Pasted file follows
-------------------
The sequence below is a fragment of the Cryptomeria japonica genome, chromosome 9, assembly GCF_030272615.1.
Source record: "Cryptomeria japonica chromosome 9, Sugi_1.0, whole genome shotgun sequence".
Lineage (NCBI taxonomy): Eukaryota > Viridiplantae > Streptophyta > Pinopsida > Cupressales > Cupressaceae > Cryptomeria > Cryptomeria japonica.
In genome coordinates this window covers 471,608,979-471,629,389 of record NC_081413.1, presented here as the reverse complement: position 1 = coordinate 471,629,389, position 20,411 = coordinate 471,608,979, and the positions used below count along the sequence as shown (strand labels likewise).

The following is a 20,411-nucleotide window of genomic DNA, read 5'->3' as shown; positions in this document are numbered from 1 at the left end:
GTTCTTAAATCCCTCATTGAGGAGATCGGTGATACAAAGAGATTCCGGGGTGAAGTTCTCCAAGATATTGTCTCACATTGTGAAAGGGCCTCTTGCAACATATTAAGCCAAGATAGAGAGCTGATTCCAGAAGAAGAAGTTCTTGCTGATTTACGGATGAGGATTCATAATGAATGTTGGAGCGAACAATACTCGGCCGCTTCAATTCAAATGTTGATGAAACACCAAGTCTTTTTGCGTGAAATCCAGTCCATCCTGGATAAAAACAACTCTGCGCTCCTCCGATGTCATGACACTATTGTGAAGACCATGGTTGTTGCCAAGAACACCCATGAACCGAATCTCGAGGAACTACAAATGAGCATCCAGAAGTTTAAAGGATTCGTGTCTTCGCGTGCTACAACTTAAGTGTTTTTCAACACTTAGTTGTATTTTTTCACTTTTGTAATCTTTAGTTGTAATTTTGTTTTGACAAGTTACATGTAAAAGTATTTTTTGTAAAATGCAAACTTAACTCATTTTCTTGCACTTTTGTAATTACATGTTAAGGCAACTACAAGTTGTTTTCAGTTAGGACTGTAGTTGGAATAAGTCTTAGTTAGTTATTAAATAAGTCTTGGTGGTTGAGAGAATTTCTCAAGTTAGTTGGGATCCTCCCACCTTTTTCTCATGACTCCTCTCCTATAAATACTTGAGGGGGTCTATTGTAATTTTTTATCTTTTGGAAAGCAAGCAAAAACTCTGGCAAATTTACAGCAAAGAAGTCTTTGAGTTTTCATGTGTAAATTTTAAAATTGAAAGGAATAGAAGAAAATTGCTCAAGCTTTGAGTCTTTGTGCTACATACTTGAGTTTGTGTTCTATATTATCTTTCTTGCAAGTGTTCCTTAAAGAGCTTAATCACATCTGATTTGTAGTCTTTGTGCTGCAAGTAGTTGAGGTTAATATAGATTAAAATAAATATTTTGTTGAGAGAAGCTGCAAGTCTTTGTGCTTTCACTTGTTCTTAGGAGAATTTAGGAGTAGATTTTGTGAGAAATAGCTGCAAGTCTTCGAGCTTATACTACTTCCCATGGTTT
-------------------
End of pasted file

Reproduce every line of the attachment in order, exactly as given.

The sequence below is a fragment of the Cryptomeria japonica genome, chromosome 9, assembly GCF_030272615.1.
Source record: "Cryptomeria japonica chromosome 9, Sugi_1.0, whole genome shotgun sequence".
Lineage (NCBI taxonomy): Eukaryota > Viridiplantae > Streptophyta > Pinopsida > Cupressales > Cupressaceae > Cryptomeria > Cryptomeria japonica.
In genome coordinates this window covers 471,608,979-471,629,389 of record NC_081413.1, presented here as the reverse complement: position 1 = coordinate 471,629,389, position 20,411 = coordinate 471,608,979, and the positions used below count along the sequence as shown (strand labels likewise).

The following is a 20,411-nucleotide window of genomic DNA, read 5'->3' as shown; positions in this document are numbered from 1 at the left end:
GTTCTTAAATCCCTCATTGAGGAGATCGGTGATACAAAGAGATTCCGGGGTGAAGTTCTCCAAGATATTGTCTCACATTGTGAAAGGGCCTCTTGCAACATATTAAGCCAAGATAGAGAGCTGATTCCAGAAGAAGAAGTTCTTGCTGATTTACGGATGAGGATTCATAATGAATGTTGGAGCGAACAATACTCGGCCGCTTCAATTCAAATGTTGATGAAACACCAAGTCTTTTTGCGTGAAATCCAGTCCATCCTGGATAAAAACAACTCTGCGCTCCTCCGATGTCATGACACTATTGTGAAGACCATGGTTGTTGCCAAGAACACCCATGAACCGAATCTCGAGGAACTACAAATGAGCATCCAGAAGTTTAAAGGATTCGTGTCTTCGCGTGCTACAACTTAAGTGTTTTTCAACACTTAGTTGTATTTTTTCACTTTTGTAATCTTTAGTTGTAATTTTGTTTTGACAAGTTACATGTAAAAGTATTTTTTGTAAAATGCAAACTTAACTCATTTTCTTGCACTTTTGTAATTACATGTTAAGGCAACTACAAGTTGTTTTCAGTTAGGACTGTAGTTGGAATAAGTCTTAGTTAGTTATTAAATAAGTCTTGGTGGTTGAGAGAATTTCTCAAGTTAGTTGGGATCCTCCCACCTTTTTCTCATGACTCCTCTCCTATAAATACTTGAGGGGGTCTATTGTAATTTTTTATCTTTTGGAAAGCAAGCAAAAACTCTGGCAAATTTACAGCAAAGAAGTCTTTGAGTTTTCATGTGTAAATTTTAAAATTGAAAGGAATAGAAGAAAATTGCTCAAGCTTTGAGTCTTTGTGCTACATACTTGAGTTTGTGTTCTATATTATCTTTCTTGCAAGTGTTCCTTAAAGAGCTTAATCACATCTGATTTGTAGTCTTTGTGCTGCAAGTAGTTGAGGTTAATATAGATTAAAATAAATATTTTGTTGAGAGAAGCTGCAAGTCTTTGTGCTTTCACTTGTTCTTAGGAGAATTTAGGAGTAGATTTTGTGAGAAATAGCTGCAAGTCTTCGAGCTTATACTACTTCCCATGGTTT